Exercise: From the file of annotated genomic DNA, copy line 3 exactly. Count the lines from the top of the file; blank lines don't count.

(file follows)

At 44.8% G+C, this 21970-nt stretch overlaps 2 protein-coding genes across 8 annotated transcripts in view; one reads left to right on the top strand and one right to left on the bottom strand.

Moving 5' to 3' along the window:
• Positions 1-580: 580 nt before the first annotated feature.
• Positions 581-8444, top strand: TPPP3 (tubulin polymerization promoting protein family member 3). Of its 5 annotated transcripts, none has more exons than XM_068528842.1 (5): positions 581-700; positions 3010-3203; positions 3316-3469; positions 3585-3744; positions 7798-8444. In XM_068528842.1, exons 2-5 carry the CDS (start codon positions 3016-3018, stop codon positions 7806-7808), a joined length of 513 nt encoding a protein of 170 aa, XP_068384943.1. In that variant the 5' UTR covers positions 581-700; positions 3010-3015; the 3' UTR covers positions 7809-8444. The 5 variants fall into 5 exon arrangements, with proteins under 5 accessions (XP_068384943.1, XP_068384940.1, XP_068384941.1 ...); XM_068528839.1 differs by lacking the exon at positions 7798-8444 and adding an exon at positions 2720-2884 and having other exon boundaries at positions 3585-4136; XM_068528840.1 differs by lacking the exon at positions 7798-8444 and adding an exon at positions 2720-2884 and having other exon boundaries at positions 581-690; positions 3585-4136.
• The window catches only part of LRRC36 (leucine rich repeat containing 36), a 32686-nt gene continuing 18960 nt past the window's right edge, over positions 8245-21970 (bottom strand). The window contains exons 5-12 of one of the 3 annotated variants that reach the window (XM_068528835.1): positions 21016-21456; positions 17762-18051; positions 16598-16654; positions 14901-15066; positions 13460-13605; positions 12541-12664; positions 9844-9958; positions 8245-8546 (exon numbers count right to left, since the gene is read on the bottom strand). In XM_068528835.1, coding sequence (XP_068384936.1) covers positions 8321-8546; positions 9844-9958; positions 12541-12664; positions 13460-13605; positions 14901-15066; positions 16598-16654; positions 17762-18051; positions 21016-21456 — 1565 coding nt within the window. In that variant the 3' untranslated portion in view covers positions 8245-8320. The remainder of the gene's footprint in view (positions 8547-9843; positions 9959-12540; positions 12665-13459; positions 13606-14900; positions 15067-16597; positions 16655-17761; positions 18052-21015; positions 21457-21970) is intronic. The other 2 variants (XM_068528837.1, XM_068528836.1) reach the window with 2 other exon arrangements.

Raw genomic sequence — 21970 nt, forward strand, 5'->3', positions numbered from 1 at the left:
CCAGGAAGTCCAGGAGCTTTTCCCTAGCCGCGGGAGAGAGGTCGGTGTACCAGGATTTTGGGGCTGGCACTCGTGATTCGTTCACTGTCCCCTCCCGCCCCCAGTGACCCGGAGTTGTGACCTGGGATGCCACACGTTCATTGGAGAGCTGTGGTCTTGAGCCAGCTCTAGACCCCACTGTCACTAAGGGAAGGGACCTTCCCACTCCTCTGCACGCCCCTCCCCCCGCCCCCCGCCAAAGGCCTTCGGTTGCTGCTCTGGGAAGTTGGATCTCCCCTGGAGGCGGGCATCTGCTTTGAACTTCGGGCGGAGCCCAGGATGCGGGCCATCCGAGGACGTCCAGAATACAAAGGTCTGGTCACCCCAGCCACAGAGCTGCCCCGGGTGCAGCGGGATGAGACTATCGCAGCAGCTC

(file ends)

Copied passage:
• Positions 1-580: 580 nt before the first annotated feature.